In Washington, a U.S. official who spoke on condition of anonymity because the events were still unfolding said the coordination of Tuesday's attacks and the targeting of trains at peak travel times match the modus operandi of two Islamic groups active in India during the last several years: Lashkar-e-Tayyaba and Jaish-e-Mohammad. The U.S. government has designated both terrorist organizations and considers them affiliates of al-Qaida.
Two Kashmiri militant groups deny playing any role in bombings that ripped through Bombay's commuter trains.
Suspicion for the blasts quickly fell on Kashmiri militants, who have repeatedly used near-simultaneous explosions to attack Indian cities.
But two of the main Islamic militant groups in the Himalayan region - Lashkar-e-Tayyaba and Hezb-ul-Mujahedeen - condemned the bombings in separate statements released Wednesday. They both insisted they had nothing to do with the Bombay bombings or a series of grenade attacks in Kashmir that killed eight people earlier the same day.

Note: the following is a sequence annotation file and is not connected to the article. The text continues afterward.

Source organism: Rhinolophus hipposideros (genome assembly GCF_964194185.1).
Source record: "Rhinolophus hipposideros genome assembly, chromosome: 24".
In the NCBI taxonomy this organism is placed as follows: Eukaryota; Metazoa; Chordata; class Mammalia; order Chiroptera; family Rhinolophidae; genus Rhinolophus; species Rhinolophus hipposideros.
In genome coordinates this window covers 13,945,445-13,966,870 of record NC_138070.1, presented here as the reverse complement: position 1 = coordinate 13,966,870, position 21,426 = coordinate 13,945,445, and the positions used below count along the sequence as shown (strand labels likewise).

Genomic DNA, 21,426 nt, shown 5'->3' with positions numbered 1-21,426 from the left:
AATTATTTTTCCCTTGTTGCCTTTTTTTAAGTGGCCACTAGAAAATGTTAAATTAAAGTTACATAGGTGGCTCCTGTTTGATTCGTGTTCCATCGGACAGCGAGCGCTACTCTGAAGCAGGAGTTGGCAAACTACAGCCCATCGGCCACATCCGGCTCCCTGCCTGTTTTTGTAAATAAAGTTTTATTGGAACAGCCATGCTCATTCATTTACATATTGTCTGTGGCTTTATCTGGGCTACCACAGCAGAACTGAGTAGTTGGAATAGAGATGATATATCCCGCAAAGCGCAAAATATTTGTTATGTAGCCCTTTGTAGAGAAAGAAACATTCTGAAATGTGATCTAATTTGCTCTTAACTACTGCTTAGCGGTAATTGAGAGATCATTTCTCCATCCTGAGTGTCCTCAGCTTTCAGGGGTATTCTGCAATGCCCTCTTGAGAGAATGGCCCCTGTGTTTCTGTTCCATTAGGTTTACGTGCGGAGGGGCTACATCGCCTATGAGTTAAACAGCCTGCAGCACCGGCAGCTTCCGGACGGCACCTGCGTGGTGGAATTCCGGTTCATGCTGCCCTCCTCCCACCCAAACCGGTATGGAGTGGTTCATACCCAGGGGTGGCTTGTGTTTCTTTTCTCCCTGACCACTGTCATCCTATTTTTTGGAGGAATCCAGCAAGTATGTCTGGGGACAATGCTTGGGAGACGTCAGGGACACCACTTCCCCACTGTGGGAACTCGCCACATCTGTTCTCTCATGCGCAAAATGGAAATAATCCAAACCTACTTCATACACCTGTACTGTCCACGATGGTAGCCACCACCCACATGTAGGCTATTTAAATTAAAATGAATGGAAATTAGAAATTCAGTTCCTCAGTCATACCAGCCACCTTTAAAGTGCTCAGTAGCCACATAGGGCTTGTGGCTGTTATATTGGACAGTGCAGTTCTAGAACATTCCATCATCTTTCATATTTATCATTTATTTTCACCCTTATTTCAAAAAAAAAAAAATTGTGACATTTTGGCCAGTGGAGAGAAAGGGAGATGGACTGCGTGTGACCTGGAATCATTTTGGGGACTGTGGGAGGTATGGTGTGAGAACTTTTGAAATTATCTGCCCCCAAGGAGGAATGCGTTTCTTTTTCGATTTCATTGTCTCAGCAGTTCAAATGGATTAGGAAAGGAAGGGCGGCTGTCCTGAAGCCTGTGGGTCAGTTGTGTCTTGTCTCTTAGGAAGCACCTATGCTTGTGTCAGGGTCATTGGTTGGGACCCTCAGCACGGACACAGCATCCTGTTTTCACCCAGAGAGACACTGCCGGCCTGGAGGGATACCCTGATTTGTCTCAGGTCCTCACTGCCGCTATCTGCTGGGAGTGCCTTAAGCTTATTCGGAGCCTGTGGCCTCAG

A spokesman for Lashkar, Abdullah Ghaznavi, said in a statement that "these dastardly acts were perpetrated by the enemies of humanity."
"Indian security forces blame Lashkar in an attempt to defame Kashmir freedom struggle," he said, echoing a familiar charge made by the militants when they are accused of carrying out attacks against Indian civilians.
"We do not believe in killing innocent civilians," Ghaznavi said.
The Hezb-ul-Mujahedeen militant group also condemned the blasts and said in a statement that "Mujahedeen cannot be involved in such heinous crimes."
* Phone number for the Israeli consulate in Bombay: +91-22-228-228-22